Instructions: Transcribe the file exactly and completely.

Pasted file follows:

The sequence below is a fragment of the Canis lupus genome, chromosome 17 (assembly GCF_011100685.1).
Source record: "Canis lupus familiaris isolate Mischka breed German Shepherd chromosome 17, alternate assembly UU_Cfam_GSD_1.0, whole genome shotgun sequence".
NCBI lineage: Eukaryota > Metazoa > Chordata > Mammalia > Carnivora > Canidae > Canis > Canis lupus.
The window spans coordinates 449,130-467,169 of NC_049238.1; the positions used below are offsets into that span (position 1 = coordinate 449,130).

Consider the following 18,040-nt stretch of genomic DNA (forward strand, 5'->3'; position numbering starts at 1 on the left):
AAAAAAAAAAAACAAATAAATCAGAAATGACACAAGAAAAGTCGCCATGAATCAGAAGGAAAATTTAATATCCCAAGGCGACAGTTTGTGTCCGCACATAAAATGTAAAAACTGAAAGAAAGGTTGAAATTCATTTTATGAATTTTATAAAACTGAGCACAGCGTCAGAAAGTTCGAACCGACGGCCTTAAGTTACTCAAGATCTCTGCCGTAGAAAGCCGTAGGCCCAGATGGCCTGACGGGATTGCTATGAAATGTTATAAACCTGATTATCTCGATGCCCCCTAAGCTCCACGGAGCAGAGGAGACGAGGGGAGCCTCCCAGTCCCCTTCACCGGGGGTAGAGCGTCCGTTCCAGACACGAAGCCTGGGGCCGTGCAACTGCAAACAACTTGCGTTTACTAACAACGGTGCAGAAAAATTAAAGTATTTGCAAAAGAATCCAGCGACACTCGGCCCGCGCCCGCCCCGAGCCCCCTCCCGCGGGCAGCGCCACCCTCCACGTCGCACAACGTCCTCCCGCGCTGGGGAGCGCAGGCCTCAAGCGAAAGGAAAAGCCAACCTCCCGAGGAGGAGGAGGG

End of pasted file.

The sequence below is a fragment of the Canis lupus genome, chromosome 17 (assembly GCF_011100685.1).
Source record: "Canis lupus familiaris isolate Mischka breed German Shepherd chromosome 17, alternate assembly UU_Cfam_GSD_1.0, whole genome shotgun sequence".
NCBI lineage: Eukaryota > Metazoa > Chordata > Mammalia > Carnivora > Canidae > Canis > Canis lupus.
The window spans coordinates 449,130-467,169 of NC_049238.1; the positions used below are offsets into that span (position 1 = coordinate 449,130).

Consider the following 18,040-nt stretch of genomic DNA (forward strand, 5'->3'; position numbering starts at 1 on the left):
AAAAAAAAAAAACAAATAAATCAGAAATGACACAAGAAAAGTCGCCATGAATCAGAAGGAAAATTTAATATCCCAAGGCGACAGTTTGTGTCCGCACATAAAATGTAAAAACTGAAAGAAAGGTTGAAATTCATTTTATGAATTTTATAAAACTGAGCACAGCGTCAGAAAGTTCGAACCGACGGCCTTAAGTTACTCAAGATCTCTGCCGTAGAAAGCCGTAGGCCCAGATGGCCTGACGGGATTGCTATGAAATGTTATAAACCTGATTATCTCGATGCCCCCTAAGCTCCACGGAGCAGAGGAGACGAGGGGAGCCTCCCAGTCCCCTTCACCGGGGGTAGAGCGTCCGTTCCAGACACGAAGCCTGGGGCCGTGCAACTGCAAACAACTTGCGTTTACTAACAACGGTGCAGAAAAATTAAAGTATTTGCAAAAGAATCCAGCGACACTCGGCCCGCGCCCGCCCCGAGCCCCCTCCCGCGGGCAGCGCCACCCTCCACGTCGCACAACGTCCTCCCGCGCTGGGGAGCGCAGGCCTCAAGCGAAAGGAAAAGCCAACCTCCCGAGGAGGAGGAGGG